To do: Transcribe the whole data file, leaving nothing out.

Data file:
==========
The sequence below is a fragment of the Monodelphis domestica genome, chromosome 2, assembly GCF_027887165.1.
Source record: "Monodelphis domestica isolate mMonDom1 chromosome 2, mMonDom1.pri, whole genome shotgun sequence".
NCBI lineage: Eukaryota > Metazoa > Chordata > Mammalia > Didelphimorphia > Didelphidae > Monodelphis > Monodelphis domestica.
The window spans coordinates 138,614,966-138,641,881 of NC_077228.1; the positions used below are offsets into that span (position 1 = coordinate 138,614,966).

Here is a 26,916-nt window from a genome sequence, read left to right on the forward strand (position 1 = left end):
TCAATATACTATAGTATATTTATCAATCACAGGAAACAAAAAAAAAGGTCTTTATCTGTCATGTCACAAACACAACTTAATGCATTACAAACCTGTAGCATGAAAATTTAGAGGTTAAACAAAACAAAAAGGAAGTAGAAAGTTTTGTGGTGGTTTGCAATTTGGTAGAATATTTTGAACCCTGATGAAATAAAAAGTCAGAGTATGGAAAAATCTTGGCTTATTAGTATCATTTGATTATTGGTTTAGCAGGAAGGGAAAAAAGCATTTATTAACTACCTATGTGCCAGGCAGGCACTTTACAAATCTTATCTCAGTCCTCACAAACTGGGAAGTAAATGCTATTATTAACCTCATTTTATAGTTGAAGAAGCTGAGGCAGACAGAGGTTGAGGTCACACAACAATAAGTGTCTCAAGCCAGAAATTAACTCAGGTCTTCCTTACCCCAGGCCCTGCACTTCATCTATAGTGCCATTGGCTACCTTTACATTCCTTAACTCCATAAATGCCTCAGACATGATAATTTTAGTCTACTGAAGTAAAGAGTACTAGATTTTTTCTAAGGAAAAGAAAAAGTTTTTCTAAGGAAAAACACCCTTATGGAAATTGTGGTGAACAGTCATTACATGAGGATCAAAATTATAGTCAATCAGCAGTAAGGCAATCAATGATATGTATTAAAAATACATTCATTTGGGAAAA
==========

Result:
The sequence below is a fragment of the Monodelphis domestica genome, chromosome 2, assembly GCF_027887165.1.
Source record: "Monodelphis domestica isolate mMonDom1 chromosome 2, mMonDom1.pri, whole genome shotgun sequence".
NCBI lineage: Eukaryota > Metazoa > Chordata > Mammalia > Didelphimorphia > Didelphidae > Monodelphis > Monodelphis domestica.
The window spans coordinates 138,614,966-138,641,881 of NC_077228.1; the positions used below are offsets into that span (position 1 = coordinate 138,614,966).

Here is a 26,916-nt window from a genome sequence, read left to right on the forward strand (position 1 = left end):
TCAATATACTATAGTATATTTATCAATCACAGGAAACAAAAAAAAAGGTCTTTATCTGTCATGTCACAAACACAACTTAATGCATTACAAACCTGTAGCATGAAAATTTAGAGGTTAAACAAAACAAAAAGGAAGTAGAAAGTTTTGTGGTGGTTTGCAATTTGGTAGAATATTTTGAACCCTGATGAAATAAAAAGTCAGAGTATGGAAAAATCTTGGCTTATTAGTATCATTTGATTATTGGTTTAGCAGGAAGGGAAAAAAGCATTTATTAACTACCTATGTGCCAGGCAGGCACTTTACAAATCTTATCTCAGTCCTCACAAACTGGGAAGTAAATGCTATTATTAACCTCATTTTATAGTTGAAGAAGCTGAGGCAGACAGAGGTTGAGGTCACACAACAATAAGTGTCTCAAGCCAGAAATTAACTCAGGTCTTCCTTACCCCAGGCCCTGCACTTCATCTATAGTGCCATTGGCTACCTTTACATTCCTTAACTCCATAAATGCCTCAGACATGATAATTTTAGTCTACTGAAGTAAAGAGTACTAGATTTTTTCTAAGGAAAAGAAAAAGTTTTTCTAAGGAAAAACACCCTTATGGAAATTGTGGTGAACAGTCATTACATGAGGATCAAAATTATAGTCAATCAGCAGTAAGGCAATCAATGATATGTATTAAAAATACATTCATTTGGGAAAA